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Authentication and Auditing: Incorrect Username in Audit tables


I've been tasked with reviewing the Authentication and Auditing of an
application and database.

ASP/ASP.NET 1.1 app with SQL Server 2000 database. Separate audit trail
database on same server.

The system is intranet based and currently uses Basic Authentication on
IIS6. The application itself is mostly classic ASP, but has been
migrated into a .NET 1.1 Framework Project. So there are both .asp and
..aspx pages. We have auditing triggers on the tables in the database,
but the wrong username or no username are currently being inserted.
Authenticated users have logons to db with full DML permissions

We now have Active Directory. Most of the data access is done through a
SQLXML virtual directory using templates,schemas and updategrams. This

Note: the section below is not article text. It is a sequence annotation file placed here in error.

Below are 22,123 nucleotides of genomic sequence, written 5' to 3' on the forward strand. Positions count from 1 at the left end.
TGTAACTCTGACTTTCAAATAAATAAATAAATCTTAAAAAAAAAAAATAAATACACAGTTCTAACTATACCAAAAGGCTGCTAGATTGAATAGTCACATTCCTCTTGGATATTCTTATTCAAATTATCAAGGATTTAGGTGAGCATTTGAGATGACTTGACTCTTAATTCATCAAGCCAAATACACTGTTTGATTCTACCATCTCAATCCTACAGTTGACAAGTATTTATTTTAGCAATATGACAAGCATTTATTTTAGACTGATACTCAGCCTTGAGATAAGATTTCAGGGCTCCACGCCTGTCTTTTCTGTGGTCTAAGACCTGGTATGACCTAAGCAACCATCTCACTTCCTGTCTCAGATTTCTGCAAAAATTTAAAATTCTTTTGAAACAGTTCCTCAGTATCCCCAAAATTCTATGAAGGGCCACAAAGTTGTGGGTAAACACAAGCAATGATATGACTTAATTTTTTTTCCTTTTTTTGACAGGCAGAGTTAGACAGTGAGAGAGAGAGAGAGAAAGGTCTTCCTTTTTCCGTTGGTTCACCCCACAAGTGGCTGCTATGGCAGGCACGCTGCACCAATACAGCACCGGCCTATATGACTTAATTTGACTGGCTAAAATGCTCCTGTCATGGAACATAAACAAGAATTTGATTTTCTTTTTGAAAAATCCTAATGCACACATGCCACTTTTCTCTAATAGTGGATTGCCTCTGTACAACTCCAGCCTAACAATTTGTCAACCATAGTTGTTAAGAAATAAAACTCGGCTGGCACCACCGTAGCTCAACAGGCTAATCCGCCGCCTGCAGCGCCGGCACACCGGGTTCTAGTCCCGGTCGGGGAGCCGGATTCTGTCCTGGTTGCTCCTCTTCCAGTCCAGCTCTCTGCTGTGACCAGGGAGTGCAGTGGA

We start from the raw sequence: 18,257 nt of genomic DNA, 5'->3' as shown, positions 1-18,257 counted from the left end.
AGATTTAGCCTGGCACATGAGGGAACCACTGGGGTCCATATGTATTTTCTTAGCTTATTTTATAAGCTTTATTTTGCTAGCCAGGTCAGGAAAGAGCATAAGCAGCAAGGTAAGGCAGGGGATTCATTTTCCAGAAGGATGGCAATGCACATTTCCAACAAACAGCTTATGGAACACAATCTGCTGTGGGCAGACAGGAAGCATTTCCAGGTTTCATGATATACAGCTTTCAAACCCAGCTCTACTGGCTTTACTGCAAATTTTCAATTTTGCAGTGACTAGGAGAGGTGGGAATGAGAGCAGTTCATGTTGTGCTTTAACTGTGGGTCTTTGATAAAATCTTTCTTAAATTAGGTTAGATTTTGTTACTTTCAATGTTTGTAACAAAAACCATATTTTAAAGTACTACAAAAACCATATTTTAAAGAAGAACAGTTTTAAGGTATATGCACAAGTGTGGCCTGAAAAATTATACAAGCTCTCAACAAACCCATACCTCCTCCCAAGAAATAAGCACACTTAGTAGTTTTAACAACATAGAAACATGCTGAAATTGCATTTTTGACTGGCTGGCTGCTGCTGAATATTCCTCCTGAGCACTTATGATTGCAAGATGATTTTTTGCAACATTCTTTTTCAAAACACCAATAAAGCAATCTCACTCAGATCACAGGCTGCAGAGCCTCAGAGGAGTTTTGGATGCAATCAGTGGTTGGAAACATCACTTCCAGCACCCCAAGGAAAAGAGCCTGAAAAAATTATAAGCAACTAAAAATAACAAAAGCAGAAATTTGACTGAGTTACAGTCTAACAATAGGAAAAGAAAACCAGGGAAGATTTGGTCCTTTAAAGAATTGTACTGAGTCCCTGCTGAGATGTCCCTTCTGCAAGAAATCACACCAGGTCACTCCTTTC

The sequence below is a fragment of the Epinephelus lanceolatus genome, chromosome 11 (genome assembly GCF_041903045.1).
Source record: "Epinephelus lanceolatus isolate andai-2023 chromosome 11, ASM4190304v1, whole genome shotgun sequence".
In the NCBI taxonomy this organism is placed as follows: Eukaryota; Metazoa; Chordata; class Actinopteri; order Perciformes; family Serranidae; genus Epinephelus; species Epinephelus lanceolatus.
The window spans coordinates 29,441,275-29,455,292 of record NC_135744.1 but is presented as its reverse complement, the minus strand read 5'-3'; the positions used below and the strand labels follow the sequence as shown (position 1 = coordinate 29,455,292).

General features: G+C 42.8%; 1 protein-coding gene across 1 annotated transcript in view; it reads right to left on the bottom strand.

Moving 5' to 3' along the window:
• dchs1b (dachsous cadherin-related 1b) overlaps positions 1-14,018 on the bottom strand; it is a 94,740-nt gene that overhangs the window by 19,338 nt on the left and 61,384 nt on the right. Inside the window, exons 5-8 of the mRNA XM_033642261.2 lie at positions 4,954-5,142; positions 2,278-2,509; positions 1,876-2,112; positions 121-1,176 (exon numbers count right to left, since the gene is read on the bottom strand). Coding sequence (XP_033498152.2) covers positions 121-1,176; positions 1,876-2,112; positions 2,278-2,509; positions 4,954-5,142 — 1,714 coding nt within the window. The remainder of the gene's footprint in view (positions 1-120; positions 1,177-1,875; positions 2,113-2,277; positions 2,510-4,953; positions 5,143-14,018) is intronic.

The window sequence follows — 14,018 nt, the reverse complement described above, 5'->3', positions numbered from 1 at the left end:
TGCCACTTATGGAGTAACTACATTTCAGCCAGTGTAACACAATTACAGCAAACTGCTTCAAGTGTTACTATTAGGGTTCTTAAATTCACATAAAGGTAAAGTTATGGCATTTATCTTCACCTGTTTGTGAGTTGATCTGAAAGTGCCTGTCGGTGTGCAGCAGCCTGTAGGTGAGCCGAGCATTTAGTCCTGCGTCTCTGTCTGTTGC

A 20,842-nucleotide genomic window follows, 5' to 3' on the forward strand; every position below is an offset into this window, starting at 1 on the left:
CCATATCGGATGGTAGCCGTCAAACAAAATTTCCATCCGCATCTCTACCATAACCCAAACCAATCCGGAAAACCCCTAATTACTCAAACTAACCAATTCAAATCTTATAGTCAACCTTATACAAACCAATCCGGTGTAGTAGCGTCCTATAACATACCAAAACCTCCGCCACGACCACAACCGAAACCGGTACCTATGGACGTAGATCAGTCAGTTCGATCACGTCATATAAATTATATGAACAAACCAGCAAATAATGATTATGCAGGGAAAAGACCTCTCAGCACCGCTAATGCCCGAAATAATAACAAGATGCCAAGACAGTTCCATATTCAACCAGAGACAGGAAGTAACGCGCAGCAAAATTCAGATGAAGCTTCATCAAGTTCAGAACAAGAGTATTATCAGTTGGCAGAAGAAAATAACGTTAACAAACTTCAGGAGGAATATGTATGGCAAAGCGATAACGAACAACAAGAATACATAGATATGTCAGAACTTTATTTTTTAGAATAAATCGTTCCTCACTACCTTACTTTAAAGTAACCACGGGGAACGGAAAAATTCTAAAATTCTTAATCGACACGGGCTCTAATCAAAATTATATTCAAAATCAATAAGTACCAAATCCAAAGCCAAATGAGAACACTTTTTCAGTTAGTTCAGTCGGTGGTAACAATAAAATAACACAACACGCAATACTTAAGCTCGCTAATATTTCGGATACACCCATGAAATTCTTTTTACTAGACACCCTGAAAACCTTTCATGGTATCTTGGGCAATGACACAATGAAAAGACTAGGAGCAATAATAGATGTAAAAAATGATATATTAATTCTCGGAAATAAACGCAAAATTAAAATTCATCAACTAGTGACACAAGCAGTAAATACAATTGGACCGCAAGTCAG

is using a shared login, so no user info is coming through to

We intend to swap from Basic Authentication to Integrated Windows

Basically I want to get the real username available to the triggers in
SQL Server. I also want to tighten up the security. I am unsure what I
need in terms of impersonation, application roles or shared database
role etc. I don't have the resources for a complete redesign, but could
probably do some significant changes if necessary.

My initial stab would be use Integrated Windows Authentication on IIS
and SQLXML Virtual Directory. I think that means that I need to enable
Impersonation for the aspx pages (the asp pages should impersonate by
default ??). I should then enable an app role in the templates??? Can
you use app roles with updategrams???? Also, given that the triggers
reference a separate audit trail database, wouldn't an app role limit
access to this?

The other option is to use a shared db login for everyone and pass the
actual username in as a parameter, but that would seem to require
changes to every single query/sp in the database/app.

I'm not sure that I explained myself very well above. Hope someone can
help me figure this out! There are perhaps 2 issues here. I need to get
the authenticated user's name through to the audit table with the
minimum of fuss. 2 - I'd like to stop every man and his dog having
write access to all the tables in the database via ODBC.

Oh, I haven't mentioned app authorisation - that bit seems fine! A
table in the database.



Sep 12 '06 #1
0 1531

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